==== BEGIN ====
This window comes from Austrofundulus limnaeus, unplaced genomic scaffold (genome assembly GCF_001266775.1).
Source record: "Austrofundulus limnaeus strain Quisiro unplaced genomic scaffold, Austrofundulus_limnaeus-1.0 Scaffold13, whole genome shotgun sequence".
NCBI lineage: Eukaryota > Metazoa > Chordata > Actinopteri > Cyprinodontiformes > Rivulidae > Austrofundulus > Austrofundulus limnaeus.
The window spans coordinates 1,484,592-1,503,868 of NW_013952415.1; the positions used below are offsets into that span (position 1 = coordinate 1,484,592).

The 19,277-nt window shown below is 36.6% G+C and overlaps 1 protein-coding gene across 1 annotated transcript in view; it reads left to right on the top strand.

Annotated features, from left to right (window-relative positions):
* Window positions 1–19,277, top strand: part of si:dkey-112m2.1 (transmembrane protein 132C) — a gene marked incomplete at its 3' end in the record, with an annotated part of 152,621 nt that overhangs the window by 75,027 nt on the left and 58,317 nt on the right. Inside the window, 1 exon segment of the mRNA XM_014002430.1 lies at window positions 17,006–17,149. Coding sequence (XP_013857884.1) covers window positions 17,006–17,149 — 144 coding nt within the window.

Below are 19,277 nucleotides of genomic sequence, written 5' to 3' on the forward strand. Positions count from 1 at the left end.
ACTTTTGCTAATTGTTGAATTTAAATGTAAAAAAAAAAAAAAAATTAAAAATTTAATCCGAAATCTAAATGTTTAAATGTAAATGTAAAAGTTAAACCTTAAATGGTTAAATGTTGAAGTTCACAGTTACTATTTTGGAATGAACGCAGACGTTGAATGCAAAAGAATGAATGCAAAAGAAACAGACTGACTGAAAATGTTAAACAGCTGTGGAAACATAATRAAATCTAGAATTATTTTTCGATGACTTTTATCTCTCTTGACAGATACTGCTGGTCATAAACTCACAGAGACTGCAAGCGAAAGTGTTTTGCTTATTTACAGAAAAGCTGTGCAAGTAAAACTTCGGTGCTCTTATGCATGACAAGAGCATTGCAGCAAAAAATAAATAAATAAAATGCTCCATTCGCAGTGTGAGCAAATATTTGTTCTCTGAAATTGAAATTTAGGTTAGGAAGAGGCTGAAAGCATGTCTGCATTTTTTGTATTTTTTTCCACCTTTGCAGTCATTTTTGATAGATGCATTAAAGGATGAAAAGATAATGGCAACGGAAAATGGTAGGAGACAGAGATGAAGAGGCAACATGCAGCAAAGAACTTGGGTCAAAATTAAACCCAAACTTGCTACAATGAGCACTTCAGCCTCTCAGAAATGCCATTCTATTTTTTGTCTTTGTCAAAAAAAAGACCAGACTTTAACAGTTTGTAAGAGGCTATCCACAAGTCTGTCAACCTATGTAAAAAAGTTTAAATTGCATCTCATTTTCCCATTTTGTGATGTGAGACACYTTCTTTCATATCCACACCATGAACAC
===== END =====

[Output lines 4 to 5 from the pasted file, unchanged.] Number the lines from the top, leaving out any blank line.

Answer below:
The window spans coordinates 1,484,592-1,503,868 of NW_013952415.1; the positions used below are offsets into that span (position 1 = coordinate 1,484,592).

The 19,277-nt window shown below is 36.6% G+C and overlaps 1 protein-coding gene across 1 annotated transcript in view; it reads left to right on the top strand.